The Apache helicopter is a revolutionary development in the history of war. It is essentially a flying tank -- a helicopter designed to survive heavy attack and inflict massive damage. It can zero in on specific targets, day or night, even in terrible weather. As you might expect, it is a terrifying machine to ground forces.
In this article, we'll look at the Apache's amazing flight systems, weapons systems, sensor systems and armor systems. Individually, these components are remarkable pieces of technology. Combined together, they make up an unbelievable fighting machine -- the most lethal helicopter ever created.
At its core, an Apache works pretty much the same way as any other helicopter. It has two rotors that spin several blades. A blade is a tilted airfoil, just like an airplane wing. As it speeds through the air, each blade generates lift. (See How Airplanes Work to find out how lift is generated.)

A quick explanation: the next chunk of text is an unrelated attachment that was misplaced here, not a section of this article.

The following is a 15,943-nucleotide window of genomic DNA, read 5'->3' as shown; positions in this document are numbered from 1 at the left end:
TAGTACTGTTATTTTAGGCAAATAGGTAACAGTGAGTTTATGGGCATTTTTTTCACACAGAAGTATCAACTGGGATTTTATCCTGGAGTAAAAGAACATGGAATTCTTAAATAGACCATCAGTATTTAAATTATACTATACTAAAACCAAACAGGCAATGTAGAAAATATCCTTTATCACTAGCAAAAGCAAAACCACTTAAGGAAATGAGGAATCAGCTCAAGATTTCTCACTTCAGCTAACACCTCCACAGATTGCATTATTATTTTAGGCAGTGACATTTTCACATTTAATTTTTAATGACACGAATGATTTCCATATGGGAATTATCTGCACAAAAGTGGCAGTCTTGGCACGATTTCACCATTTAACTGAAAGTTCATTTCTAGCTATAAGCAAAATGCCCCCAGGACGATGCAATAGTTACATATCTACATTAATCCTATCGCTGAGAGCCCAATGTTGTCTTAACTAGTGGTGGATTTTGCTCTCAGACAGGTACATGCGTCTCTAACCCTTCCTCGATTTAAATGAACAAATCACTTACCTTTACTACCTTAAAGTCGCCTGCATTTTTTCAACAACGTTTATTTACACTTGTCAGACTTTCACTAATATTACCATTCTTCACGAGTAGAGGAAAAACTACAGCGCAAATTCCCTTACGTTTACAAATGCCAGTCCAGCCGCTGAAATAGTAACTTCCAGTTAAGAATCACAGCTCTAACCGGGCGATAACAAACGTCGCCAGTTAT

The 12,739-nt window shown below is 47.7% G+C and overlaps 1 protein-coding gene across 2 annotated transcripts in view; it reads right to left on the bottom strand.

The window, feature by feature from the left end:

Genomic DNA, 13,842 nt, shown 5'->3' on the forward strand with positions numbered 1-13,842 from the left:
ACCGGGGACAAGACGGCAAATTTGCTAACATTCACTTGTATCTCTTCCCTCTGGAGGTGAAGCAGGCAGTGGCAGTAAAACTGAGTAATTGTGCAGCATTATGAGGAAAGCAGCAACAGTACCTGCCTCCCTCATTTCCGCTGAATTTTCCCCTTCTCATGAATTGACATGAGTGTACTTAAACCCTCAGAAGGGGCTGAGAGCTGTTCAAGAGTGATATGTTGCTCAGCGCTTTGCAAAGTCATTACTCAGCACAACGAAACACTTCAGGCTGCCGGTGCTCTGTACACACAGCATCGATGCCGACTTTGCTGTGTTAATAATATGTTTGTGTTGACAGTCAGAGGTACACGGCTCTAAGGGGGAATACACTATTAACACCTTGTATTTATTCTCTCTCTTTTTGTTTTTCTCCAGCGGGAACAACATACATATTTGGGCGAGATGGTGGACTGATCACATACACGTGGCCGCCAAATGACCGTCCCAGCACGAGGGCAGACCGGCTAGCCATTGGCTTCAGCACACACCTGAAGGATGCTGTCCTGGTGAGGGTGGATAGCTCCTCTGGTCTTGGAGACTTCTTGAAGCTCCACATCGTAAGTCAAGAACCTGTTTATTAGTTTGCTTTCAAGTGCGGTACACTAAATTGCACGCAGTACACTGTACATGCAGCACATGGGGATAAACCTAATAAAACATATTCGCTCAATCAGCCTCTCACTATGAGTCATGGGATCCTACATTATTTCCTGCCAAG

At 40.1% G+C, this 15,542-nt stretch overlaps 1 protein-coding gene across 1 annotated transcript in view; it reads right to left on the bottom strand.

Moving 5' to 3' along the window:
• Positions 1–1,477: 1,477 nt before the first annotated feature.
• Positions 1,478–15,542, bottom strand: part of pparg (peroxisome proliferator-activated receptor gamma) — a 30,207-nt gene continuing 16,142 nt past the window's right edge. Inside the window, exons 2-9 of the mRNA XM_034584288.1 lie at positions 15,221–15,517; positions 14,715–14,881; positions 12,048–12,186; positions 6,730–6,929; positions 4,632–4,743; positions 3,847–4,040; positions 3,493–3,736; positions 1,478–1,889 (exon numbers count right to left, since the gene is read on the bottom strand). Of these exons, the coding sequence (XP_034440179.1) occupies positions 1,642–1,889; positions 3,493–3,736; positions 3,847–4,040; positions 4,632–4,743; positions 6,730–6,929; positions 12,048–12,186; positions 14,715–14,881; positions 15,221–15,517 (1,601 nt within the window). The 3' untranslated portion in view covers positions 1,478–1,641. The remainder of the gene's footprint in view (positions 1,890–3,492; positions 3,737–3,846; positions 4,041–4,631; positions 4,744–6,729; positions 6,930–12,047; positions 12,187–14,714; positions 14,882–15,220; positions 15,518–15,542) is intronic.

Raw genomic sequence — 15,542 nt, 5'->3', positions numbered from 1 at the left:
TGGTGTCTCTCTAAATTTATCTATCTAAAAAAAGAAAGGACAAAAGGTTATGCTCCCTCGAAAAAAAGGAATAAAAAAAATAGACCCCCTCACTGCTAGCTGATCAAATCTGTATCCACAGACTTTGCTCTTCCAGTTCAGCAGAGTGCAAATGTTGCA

The main rotor, attached to the top of the helicopter, spins four 20-foot (6-meter) blades. The pilot maneuvers the helicopter by adjusting a swash plate mechanism. The swash plate changes each blade's pitch (tilt) to increase lift. Adjusting the pitch equally for all blades lifts the helicopter straight up and down. Changing the pitch as the blades make their way around the rotation cycle creates uneven lift, causing the helicopter to tilt and fly in a particular direction. (See How Helicopters Work for a full explanation.)
We'll learn more about the rotors and blades next.